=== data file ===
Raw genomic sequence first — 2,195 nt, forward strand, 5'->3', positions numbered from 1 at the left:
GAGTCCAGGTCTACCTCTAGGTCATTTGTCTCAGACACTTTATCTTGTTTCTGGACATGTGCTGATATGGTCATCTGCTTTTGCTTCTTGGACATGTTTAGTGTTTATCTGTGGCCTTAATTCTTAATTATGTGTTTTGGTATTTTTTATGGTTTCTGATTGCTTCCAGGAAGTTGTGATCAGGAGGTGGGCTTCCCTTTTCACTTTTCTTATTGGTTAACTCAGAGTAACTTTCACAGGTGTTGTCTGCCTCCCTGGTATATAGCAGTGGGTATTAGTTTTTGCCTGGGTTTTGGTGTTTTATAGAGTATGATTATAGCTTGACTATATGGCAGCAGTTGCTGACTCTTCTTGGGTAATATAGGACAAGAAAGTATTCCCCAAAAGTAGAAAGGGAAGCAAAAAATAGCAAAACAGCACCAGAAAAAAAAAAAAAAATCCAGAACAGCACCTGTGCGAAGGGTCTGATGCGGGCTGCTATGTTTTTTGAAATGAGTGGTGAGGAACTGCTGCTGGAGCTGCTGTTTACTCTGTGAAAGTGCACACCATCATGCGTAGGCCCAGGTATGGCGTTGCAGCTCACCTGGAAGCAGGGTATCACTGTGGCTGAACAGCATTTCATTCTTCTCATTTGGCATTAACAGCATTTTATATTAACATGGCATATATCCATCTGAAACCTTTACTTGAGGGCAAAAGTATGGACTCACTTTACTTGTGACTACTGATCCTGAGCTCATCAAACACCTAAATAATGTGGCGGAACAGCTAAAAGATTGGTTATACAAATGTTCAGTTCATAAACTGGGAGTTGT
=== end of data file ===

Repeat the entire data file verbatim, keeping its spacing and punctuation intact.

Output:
Raw genomic sequence first — 2,195 nt, forward strand, 5'->3', positions numbered from 1 at the left:
GAGTCCAGGTCTACCTCTAGGTCATTTGTCTCAGACACTTTATCTTGTTTCTGGACATGTGCTGATATGGTCATCTGCTTTTGCTTCTTGGACATGTTTAGTGTTTATCTGTGGCCTTAATTCTTAATTATGTGTTTTGGTATTTTTTATGGTTTCTGATTGCTTCCAGGAAGTTGTGATCAGGAGGTGGGCTTCCCTTTTCACTTTTCTTATTGGTTAACTCAGAGTAACTTTCACAGGTGTTGTCTGCCTCCCTGGTATATAGCAGTGGGTATTAGTTTTTGCCTGGGTTTTGGTGTTTTATAGAGTATGATTATAGCTTGACTATATGGCAGCAGTTGCTGACTCTTCTTGGGTAATATAGGACAAGAAAGTATTCCCCAAAAGTAGAAAGGGAAGCAAAAAATAGCAAAACAGCACCAGAAAAAAAAAAAAAAATCCAGAACAGCACCTGTGCGAAGGGTCTGATGCGGGCTGCTATGTTTTTTGAAATGAGTGGTGAGGAACTGCTGCTGGAGCTGCTGTTTACTCTGTGAAAGTGCACACCATCATGCGTAGGCCCAGGTATGGCGTTGCAGCTCACCTGGAAGCAGGGTATCACTGTGGCTGAACAGCATTTCATTCTTCTCATTTGGCATTAACAGCATTTTATATTAACATGGCATATATCCATCTGAAACCTTTACTTGAGGGCAAAAGTATGGACTCACTTTACTTGTGACTACTGATCCTGAGCTCATCAAACACCTAAATAATGTGGCGGAACAGCTAAAAGATTGGTTATACAAATGTTCAGTTCATAAACTGGGAGTTGT